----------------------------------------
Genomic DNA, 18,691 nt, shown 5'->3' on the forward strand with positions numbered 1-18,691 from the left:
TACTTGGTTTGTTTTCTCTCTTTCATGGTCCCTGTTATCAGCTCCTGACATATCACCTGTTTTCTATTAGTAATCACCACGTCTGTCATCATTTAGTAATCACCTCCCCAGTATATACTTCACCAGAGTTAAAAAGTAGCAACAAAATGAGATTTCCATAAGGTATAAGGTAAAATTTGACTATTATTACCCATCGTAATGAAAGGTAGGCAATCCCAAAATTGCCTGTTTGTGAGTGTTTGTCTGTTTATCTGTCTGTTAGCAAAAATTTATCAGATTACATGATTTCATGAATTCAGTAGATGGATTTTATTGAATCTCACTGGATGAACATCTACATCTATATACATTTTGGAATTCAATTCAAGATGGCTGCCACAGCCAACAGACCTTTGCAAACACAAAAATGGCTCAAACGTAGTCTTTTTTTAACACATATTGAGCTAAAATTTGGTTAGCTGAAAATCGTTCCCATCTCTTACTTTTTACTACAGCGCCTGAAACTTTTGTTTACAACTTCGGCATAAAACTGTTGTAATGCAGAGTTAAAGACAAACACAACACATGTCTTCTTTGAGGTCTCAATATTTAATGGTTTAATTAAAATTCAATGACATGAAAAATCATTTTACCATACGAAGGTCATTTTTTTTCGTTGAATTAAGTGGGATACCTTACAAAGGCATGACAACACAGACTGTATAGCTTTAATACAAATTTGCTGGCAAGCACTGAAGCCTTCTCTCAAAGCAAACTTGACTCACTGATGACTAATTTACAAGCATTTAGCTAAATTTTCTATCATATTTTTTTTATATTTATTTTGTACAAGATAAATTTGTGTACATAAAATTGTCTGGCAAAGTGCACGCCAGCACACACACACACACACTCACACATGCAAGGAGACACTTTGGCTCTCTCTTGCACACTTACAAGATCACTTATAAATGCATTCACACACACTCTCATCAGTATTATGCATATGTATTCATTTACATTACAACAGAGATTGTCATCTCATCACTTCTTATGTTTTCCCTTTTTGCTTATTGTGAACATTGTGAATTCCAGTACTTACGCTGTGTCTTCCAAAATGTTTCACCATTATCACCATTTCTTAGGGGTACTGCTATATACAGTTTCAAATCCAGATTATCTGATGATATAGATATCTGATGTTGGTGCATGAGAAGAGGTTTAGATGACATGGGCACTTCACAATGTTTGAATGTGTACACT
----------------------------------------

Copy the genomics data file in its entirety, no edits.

Genomic DNA, 18,691 nt, shown 5'->3' on the forward strand with positions numbered 1-18,691 from the left:
TACTTGGTTTGTTTTCTCTCTTTCATGGTCCCTGTTATCAGCTCCTGACATATCACCTGTTTTCTATTAGTAATCACCACGTCTGTCATCATTTAGTAATCACCTCCCCAGTATATACTTCACCAGAGTTAAAAAGTAGCAACAAAATGAGATTTCCATAAGGTATAAGGTAAAATTTGACTATTATTACCCATCGTAATGAAAGGTAGGCAATCCCAAAATTGCCTGTTTGTGAGTGTTTGTCTGTTTATCTGTCTGTTAGCAAAAATTTATCAGATTACATGATTTCATGAATTCAGTAGATGGATTTTATTGAATCTCACTGGATGAACATCTACATCTATATACATTTTGGAATTCAATTCAAGATGGCTGCCACAGCCAACAGACCTTTGCAAACACAAAAATGGCTCAAACGTAGTCTTTTTTTAACACATATTGAGCTAAAATTTGGTTAGCTGAAAATCGTTCCCATCTCTTACTTTTTACTACAGCGCCTGAAACTTTTGTTTACAACTTCGGCATAAAACTGTTGTAATGCAGAGTTAAAGACAAACACAACACATGTCTTCTTTGAGGTCTCAATATTTAATGGTTTAATTAAAATTCAATGACATGAAAAATCATTTTACCATACGAAGGTCATTTTTTTTCGTTGAATTAAGTGGGATACCTTACAAAGGCATGACAACACAGACTGTATAGCTTTAATACAAATTTGCTGGCAAGCACTGAAGCCTTCTCTCAAAGCAAACTTGACTCACTGATGACTAATTTACAAGCATTTAGCTAAATTTTCTATCATATTTTTTTTATATTTATTTTGTACAAGATAAATTTGTGTACATAAAATTGTCTGGCAAAGTGCACGCCAGCACACACACACACACACTCACACATGCAAGGAGACACTTTGGCTCTCTCTTGCACACTTACAAGATCACTTATAAATGCATTCACACACACTCTCATCAGTATTATGCATATGTATTCATTTACATTACAACAGAGATTGTCATCTCATCACTTCTTATGTTTTCCCTTTTTGCTTATTGTGAACATTGTGAATTCCAGTACTTACGCTGTGTCTTCCAAAATGTTTCACCATTATCACCATTTCTTAGGGGTACTGCTATATACAGTTTCAAATCCAGATTATCTGATGATATAGATATCTGATGTTGGTGCATGAGAAGAGGTTTAGATGACATGGGCACTTCACAATGTTTGAATGTGTACACT